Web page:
To type a Chinese character, one pressed a total of four numeric keys on the keyboard, more or less simultaneously (compared by one observer at the time to playing a chord on the piano). These four-digit codes were used to locate the typist’s desired Chinese character, providing the machine with that character’s “address” on a metal drum revolving inside the machine’s gun-metal gray chassis. Spinning continuously at a speed of 60 revolutions per minute, the drum measured 7 inches in diameter, and 11 inches in length. Its surface was etched with 5,400 Chinese characters, along with letters of the English alphabet, punctuation marks, numerals, and other symbols—5,400 characters and symbols in all, each with its own, unique, four-digit code—a marvel of design and engineering for its day and age.
Knowing what we know today about IBM’s presence in Asia, it might seem self-evident why IBM would have set about building an electric typewriter for the Chinese market. It was less obvious in the 1940s. Kao’s electric Chinese typewriter was one of IBM’s first major Chinese-specific products, and at that point its largest. Although the machine itself was never brought to market—foiled by the civil war then raging in China, which made investors understandably hesitant—nevertheless the project augured a future in which IBM would invest ever more heavily in east Asian markets.
Chan Yeh and the computerization of Chinese
In the second half of the 20th century, IBM continued to attract many of the world’s most brilliant Asian and Asian American engineers. A prime example was Taiwanese American engineer, inventor, and entrepreneur Chan Yeh. Born in Taiwan, Yeh served as an interpreter during the Korean War, later migrating to the US and enrolling in the Northrop Aeronautical Institute (now Northrop University) in Inglewood, California. He went on to work as a cargo aircraft mechanic at Slick Airways in Burbank before entering the Virginia Military Institute. His intention was to major in history. Due to his poor English language proficiency at the time, however, Yeh worried that he might fail out of the program. He decided to pursue electrical engineering instead.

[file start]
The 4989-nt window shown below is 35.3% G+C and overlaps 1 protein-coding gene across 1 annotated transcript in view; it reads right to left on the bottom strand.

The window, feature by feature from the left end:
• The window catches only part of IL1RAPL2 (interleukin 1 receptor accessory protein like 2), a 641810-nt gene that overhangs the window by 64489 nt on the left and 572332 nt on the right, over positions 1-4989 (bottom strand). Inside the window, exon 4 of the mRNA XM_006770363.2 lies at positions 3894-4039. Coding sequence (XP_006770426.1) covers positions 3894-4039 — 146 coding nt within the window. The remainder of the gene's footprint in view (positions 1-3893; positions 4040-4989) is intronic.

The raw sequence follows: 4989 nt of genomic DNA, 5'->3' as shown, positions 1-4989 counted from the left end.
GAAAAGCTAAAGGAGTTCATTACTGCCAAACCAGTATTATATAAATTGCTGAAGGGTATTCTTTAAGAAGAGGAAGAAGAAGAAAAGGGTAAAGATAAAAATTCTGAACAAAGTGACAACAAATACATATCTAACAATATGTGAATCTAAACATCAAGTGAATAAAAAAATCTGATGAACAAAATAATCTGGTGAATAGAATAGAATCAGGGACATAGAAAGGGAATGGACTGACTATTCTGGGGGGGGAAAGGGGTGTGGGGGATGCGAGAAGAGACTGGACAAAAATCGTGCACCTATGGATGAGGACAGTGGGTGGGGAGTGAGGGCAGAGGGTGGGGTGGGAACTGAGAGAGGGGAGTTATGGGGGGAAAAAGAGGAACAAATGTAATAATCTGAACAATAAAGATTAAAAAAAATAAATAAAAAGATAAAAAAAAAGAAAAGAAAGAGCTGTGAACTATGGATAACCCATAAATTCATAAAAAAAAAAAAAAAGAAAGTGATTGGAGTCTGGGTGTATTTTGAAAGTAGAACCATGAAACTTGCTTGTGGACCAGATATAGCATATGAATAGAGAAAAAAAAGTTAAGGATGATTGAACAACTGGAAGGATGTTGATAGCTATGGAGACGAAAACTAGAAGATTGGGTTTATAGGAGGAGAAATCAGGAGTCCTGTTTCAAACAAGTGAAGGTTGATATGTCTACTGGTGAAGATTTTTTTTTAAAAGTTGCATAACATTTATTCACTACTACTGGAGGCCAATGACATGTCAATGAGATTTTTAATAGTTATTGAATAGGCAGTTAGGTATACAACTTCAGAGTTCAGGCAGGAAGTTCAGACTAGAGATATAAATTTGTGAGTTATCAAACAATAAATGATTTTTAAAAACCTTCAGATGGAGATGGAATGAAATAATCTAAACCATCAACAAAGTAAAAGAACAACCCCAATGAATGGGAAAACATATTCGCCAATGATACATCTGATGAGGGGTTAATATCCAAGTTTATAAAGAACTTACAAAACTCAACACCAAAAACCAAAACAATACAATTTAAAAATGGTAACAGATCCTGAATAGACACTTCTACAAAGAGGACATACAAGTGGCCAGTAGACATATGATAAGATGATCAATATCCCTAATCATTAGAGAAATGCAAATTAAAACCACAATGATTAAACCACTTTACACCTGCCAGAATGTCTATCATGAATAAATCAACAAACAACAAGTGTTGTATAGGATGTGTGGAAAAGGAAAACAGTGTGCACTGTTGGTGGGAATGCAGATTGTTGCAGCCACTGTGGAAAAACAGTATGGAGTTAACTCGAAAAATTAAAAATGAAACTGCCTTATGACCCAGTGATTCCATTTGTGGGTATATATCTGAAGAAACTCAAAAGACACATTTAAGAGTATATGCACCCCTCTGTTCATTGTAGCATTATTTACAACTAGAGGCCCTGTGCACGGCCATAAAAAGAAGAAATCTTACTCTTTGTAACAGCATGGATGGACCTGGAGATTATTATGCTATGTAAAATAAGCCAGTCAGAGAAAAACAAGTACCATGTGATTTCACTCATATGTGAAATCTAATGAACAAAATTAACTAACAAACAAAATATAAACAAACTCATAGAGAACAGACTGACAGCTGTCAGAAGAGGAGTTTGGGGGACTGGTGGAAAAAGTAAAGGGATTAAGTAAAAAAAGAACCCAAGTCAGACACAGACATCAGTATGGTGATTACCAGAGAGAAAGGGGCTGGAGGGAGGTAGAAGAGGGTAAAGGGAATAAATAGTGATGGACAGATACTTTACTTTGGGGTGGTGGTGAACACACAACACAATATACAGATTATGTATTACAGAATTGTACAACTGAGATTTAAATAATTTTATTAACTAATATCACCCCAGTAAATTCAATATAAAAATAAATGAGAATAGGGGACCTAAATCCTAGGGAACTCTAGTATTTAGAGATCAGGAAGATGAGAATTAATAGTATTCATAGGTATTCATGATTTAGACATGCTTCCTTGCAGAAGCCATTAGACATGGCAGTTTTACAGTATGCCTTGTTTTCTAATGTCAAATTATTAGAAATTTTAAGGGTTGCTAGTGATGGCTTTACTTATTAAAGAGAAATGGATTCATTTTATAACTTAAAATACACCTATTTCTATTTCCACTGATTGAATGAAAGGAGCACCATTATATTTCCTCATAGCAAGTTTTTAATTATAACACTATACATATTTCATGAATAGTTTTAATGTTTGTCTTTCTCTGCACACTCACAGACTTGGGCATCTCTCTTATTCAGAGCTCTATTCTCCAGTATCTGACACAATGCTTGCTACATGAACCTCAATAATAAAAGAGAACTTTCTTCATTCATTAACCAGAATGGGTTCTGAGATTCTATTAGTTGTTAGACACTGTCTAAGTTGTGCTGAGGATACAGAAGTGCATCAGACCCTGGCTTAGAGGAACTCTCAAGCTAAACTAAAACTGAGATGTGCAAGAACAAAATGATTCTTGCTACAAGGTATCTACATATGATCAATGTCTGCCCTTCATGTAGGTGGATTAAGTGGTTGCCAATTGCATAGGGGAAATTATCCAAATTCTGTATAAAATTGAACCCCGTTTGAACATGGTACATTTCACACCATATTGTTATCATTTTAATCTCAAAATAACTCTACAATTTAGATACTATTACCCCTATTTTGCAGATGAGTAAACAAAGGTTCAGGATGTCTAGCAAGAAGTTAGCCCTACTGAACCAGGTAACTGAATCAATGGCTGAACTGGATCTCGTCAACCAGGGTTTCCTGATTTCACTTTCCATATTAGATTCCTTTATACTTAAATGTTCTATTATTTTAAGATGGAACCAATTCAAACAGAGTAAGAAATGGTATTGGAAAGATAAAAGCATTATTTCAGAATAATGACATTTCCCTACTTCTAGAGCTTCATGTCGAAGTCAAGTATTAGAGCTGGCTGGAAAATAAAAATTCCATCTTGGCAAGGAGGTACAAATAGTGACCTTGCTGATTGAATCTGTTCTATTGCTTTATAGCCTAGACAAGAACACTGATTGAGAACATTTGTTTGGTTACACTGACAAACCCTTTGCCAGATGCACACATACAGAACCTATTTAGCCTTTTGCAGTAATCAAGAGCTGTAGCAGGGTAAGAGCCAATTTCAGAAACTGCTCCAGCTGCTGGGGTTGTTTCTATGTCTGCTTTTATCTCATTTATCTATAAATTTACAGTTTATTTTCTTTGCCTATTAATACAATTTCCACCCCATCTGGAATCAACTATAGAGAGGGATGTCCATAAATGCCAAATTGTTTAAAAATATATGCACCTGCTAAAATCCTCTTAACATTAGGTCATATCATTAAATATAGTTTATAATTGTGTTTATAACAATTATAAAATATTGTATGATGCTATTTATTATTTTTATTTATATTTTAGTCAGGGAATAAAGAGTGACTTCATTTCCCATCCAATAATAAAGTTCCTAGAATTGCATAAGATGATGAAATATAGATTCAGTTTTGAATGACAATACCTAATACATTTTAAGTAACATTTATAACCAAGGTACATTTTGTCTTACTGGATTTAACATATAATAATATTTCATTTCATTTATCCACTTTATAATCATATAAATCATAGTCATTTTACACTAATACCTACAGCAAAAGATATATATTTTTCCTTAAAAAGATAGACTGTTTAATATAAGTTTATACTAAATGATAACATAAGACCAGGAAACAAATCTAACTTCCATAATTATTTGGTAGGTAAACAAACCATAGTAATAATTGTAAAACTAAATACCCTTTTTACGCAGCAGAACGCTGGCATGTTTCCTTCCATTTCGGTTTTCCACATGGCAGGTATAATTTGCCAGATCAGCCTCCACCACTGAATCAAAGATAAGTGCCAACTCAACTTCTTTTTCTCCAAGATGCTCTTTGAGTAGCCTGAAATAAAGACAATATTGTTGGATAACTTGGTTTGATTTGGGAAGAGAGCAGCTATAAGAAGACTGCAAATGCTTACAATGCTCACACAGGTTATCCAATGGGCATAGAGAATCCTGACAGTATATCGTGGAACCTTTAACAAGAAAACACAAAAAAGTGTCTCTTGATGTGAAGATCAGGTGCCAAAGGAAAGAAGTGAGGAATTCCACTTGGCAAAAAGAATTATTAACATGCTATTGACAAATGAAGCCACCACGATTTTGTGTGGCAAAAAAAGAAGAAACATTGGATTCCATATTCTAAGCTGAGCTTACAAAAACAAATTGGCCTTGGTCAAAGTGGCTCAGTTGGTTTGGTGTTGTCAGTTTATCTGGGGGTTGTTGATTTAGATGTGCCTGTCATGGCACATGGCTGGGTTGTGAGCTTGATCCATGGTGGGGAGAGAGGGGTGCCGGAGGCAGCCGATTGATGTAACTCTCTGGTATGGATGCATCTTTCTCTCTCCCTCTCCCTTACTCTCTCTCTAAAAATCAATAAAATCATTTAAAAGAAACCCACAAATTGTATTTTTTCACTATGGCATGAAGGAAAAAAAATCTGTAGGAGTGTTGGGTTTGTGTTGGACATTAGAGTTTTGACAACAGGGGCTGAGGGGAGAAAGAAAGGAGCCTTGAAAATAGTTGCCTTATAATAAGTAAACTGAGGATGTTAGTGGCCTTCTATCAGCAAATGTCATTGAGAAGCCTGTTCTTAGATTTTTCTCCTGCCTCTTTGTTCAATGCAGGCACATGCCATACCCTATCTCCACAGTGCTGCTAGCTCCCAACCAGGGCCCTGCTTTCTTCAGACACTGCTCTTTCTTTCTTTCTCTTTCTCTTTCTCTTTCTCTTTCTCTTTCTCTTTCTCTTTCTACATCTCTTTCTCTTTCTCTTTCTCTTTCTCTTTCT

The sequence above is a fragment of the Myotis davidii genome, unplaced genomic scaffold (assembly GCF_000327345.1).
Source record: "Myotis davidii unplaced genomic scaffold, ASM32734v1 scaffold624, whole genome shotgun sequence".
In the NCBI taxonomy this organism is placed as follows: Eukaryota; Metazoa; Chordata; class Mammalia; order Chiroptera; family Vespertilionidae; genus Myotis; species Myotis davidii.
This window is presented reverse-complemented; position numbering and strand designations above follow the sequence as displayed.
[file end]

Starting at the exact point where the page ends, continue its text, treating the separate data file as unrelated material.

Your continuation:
But Yeh never lost his passion for history, which he nourished by attending a lecture at VMI by Arnold Toynbee on the rise and fall of civilizations. Toynbee’s final lecture focused on China, which, as anyone familiar with Toynbee’s work would know, constituted a major outlier in his study. Unlike the other civilizations examined in Toynbee’s classic—all of which rose and then fell—China had endured.
Toynbee credited the persistence of Chinese civilization to Chinese writing: a unifying medium that, despite China’s immense size and diversity—notably the myriad dialects like Cantonese and Fujianese that formed mutually unintelligible languages unto themselves—served as a check on trends that had pulled apart so many other empires and civilization. Chinese script “holds people together even though they are ruled by other countries,” Yeh once explained to me, “so they always come back together.” He continued:
“So, at that time, I thought that, with all the knowledge I had about technology—mechanical, electrical, electronic—and a Chinese person’s understanding of Chinese characters themselves, I must do something to preserve this culture.”
Yeh graduated in 1960 with a BS in electrical engineering, with a focus in military science. He went on to pursue graduate degrees at Cornell University, receiving his MS in nuclear engineering in 1963, and then his PhD in Electrical Engineering in 1965. Upon graduating, Yeh joined IBM. Specializing in automatic control, he developed computational systems to manage industrial processes within paper mills, petrochemical refineries, steel mills, sugar mills, and the like. He was stationed in IBM’s still relatively new offices in San Jose, California, to work on developing simulations of large-scale manufacturing plants.